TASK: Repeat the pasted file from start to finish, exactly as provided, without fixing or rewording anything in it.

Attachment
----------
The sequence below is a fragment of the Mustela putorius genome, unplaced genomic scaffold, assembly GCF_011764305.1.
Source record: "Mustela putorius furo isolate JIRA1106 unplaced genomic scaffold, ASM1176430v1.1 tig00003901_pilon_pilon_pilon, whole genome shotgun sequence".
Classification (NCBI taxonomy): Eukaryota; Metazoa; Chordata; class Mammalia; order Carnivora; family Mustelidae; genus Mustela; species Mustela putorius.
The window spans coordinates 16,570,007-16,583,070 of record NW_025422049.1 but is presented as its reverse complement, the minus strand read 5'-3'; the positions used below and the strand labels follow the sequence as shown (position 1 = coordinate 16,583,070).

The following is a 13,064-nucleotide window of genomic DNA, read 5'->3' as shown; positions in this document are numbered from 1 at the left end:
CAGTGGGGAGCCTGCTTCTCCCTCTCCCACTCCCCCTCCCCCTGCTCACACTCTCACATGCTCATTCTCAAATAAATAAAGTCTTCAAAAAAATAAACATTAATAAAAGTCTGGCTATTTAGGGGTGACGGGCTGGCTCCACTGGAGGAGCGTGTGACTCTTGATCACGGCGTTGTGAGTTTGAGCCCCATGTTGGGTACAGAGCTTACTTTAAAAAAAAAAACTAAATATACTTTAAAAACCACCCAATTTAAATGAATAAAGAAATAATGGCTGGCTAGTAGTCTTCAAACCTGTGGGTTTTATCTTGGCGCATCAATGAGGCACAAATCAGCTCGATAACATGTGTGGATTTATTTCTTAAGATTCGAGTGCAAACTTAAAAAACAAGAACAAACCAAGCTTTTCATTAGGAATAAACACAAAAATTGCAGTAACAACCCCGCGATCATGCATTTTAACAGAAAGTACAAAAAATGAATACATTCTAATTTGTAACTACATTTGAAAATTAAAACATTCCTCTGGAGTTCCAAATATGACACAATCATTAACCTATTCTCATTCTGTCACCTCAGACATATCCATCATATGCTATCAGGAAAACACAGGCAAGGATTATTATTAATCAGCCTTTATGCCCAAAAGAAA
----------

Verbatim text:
The sequence below is a fragment of the Mustela putorius genome, unplaced genomic scaffold, assembly GCF_011764305.1.
Source record: "Mustela putorius furo isolate JIRA1106 unplaced genomic scaffold, ASM1176430v1.1 tig00003901_pilon_pilon_pilon, whole genome shotgun sequence".
Classification (NCBI taxonomy): Eukaryota; Metazoa; Chordata; class Mammalia; order Carnivora; family Mustelidae; genus Mustela; species Mustela putorius.
The window spans coordinates 16,570,007-16,583,070 of record NW_025422049.1 but is presented as its reverse complement, the minus strand read 5'-3'; the positions used below and the strand labels follow the sequence as shown (position 1 = coordinate 16,583,070).

The following is a 13,064-nucleotide window of genomic DNA, read 5'->3' as shown; positions in this document are numbered from 1 at the left end:
CAGTGGGGAGCCTGCTTCTCCCTCTCCCACTCCCCCTCCCCCTGCTCACACTCTCACATGCTCATTCTCAAATAAATAAAGTCTTCAAAAAAATAAACATTAATAAAAGTCTGGCTATTTAGGGGTGACGGGCTGGCTCCACTGGAGGAGCGTGTGACTCTTGATCACGGCGTTGTGAGTTTGAGCCCCATGTTGGGTACAGAGCTTACTTTAAAAAAAAAAACTAAATATACTTTAAAAACCACCCAATTTAAATGAATAAAGAAATAATGGCTGGCTAGTAGTCTTCAAACCTGTGGGTTTTATCTTGGCGCATCAATGAGGCACAAATCAGCTCGATAACATGTGTGGATTTATTTCTTAAGATTCGAGTGCAAACTTAAAAAACAAGAACAAACCAAGCTTTTCATTAGGAATAAACACAAAAATTGCAGTAACAACCCCGCGATCATGCATTTTAACAGAAAGTACAAAAAATGAATACATTCTAATTTGTAACTACATTTGAAAATTAAAACATTCCTCTGGAGTTCCAAATATGACACAATCATTAACCTATTCTCATTCTGTCACCTCAGACATATCCATCATATGCTATCAGGAAAACACAGGCAAGGATTATTATTAATCAGCCTTTATGCCCAAAAGAAA